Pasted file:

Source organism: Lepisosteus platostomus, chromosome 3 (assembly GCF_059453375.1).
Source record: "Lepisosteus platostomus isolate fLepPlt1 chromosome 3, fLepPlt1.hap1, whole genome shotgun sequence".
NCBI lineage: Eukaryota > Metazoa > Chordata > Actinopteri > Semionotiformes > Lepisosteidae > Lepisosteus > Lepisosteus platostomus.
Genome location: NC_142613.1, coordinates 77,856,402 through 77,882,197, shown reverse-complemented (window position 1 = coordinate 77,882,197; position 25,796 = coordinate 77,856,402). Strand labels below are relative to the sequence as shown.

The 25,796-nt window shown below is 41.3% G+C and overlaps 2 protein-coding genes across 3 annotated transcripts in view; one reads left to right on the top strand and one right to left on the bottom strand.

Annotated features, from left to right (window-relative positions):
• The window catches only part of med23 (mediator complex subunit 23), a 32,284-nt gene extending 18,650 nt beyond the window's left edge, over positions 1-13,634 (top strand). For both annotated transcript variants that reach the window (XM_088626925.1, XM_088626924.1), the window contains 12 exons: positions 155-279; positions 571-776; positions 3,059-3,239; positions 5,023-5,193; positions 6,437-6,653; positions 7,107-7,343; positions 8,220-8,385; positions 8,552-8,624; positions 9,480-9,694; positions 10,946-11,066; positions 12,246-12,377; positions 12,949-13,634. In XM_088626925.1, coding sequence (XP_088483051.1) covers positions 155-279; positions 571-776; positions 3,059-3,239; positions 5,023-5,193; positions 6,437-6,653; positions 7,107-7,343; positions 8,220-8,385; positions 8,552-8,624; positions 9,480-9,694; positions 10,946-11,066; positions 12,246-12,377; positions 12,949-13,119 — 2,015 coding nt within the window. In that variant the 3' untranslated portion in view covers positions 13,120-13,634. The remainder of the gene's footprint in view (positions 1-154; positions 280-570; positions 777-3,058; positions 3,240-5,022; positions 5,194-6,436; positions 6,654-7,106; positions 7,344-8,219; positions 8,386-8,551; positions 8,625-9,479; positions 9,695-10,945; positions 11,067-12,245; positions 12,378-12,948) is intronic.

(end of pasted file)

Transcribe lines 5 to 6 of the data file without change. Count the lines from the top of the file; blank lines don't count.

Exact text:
The 25,796-nt window shown below is 41.3% G+C and overlaps 2 protein-coding genes across 3 annotated transcripts in view; one reads left to right on the top strand and one right to left on the bottom strand.

Annotated features, from left to right (window-relative positions):